During the worship service today, our pastor spoke on “Kindness.” In his message, he gave the worshippers an assignment for the week. He challenged the congregation to identify six persons, alive or deceased, who are or were the kindest persons you have ever known and to hand-write them a note to say so with appreciation, if alive and to memorialize the same, if deceased. Immediately, I identified ten (not just six) kindest persons I have ever known, and you are one of the ten.
The pastor further defined “kindness not as a place but a relationship.” This definition was helpful to me as I designate you as one of the kindest persons I have ever known. Your relationship to me has been one of quality interaction. You have long shown concern and support for me in my pre and post retirement years, health status and general welfare. I have observed your Christian spirit and your supportive attitude toward your family and friends. You are concerned about others and that makes you kind.

The pastor also suggested this be a hand-written note, signifying the personal touch. A “note,” yes, this I can do but not the hand-writing aspect. My penmanship is poooooooor!, and I must depend on the computer.

One other point, I have identified you as one of the ten kindest persons I have ever known.  Now I thank you for being you. But really, the KINDEST of them all is



Vernon M. Herron

P.S. Now, may I suggest that you try this transforming experience to see what happens.

Sunday, June 1, 2014

Blog 182: A Salute to the Alexander Funeral Home, Inc.


A Salute to the
Alexander Funeral Home, Inc.
of Charlotte, NC
Celebrating 100 years of Existence and Service

By Vernon M. Herron, D.M.

     Today, the Charlotte community proudly salutes a noble institution, known as The  Alexander Funeral  Home, Inc. It has been in existence since 1914, succeeding the Coles and Smith Undertakers. For 100 years, the name “Alexander” has been a symbol of history; an  institution of servant hood; and a  source for community achievements.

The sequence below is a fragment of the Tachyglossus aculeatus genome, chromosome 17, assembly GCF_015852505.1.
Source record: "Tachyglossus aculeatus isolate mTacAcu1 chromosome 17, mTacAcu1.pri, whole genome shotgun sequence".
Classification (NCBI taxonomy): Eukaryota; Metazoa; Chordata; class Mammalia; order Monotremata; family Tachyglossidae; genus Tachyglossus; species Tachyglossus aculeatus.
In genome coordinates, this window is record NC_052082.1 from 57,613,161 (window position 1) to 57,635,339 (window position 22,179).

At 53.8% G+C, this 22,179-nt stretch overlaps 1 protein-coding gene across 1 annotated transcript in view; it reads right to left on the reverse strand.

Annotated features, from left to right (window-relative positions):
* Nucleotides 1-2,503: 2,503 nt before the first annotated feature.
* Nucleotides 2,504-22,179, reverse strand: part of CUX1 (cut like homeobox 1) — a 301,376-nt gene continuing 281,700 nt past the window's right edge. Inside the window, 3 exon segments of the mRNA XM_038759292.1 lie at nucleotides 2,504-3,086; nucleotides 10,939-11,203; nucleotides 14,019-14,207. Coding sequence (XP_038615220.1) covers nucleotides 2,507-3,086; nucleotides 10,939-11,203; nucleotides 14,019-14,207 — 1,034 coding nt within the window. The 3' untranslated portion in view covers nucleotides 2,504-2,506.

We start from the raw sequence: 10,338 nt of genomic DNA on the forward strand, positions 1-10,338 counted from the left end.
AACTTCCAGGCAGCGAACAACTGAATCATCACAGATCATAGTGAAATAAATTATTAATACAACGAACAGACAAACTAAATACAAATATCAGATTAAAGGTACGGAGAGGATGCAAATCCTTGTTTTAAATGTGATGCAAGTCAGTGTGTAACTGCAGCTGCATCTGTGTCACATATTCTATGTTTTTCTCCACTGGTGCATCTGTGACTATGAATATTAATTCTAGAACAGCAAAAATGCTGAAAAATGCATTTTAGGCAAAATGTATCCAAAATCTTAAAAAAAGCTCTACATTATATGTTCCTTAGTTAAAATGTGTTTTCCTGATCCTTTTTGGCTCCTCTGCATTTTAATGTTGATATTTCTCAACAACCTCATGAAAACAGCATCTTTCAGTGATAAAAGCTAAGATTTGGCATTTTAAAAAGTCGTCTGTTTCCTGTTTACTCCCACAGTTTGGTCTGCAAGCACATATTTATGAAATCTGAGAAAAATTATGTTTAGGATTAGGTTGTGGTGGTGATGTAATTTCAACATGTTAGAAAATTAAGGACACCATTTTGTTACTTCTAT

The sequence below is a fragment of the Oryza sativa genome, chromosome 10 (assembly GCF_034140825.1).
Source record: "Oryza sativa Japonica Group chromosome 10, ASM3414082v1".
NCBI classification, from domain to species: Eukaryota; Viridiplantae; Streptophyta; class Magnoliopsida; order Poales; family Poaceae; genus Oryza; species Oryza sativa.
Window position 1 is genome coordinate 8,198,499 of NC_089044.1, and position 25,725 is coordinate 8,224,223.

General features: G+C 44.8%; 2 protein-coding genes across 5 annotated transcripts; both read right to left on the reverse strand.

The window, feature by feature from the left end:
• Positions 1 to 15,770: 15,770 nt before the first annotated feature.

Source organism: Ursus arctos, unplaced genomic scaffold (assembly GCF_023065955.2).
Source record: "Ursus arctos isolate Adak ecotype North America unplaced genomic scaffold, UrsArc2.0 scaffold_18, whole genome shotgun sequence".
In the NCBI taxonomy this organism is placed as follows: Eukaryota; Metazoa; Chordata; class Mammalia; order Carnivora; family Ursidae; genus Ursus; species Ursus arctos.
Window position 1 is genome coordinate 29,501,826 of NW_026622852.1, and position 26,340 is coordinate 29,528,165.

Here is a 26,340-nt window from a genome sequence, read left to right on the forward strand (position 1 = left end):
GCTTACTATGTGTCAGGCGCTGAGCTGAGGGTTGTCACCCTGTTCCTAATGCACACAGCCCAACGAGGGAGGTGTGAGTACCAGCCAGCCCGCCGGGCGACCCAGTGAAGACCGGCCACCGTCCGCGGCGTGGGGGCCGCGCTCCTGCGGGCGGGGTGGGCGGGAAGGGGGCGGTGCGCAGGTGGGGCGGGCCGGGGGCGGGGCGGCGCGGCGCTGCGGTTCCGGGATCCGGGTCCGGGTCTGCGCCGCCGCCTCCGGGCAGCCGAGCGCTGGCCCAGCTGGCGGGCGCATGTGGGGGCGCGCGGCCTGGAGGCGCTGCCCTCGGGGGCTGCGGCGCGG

Through the years, this funeral service has focused on -- the dead and those who remain.  According to Facebook, since 1914, more than 160 million people have died, and the Alexander Funeral Home has had its share of providing a comforting burial service for many with dignity.       

     Again, much history has taken place since 1914.

This  country has had 17 Presidents.
100 years ago:
The average life expectancy for men was 47 years.
Only 14 percent of the homes had a bathtub.
Only 8 percent of the homes had a telephone.
There were only 8,000 cars and only 144 miles of paved roads.
The maximum speed limit in most cities was 10 mph.
The tallest structure in the world was the Eiffel Tower   !
The average US wage was 22 cents per hour.
The average US worker made between $200 and $400 per year.
More than 95 percent of all births took place at HOME.
Ninety percent of all Doctors had NO COLLEGE EDUCATION!
Instead, they attended so-called medical schools.
Sugar cost four cents a pound.
Eggs were fourteen cents a dozen.
Coffee was fifteen cents a pound.
Most women only washed their hair once a month, and used Borax or egg yolks for shampoo.
There was no such thing as underarm deodorant or toothpaste.
Canada passed a law that prohibited poor people from entering their country for any reason.
The five leading causes of death were: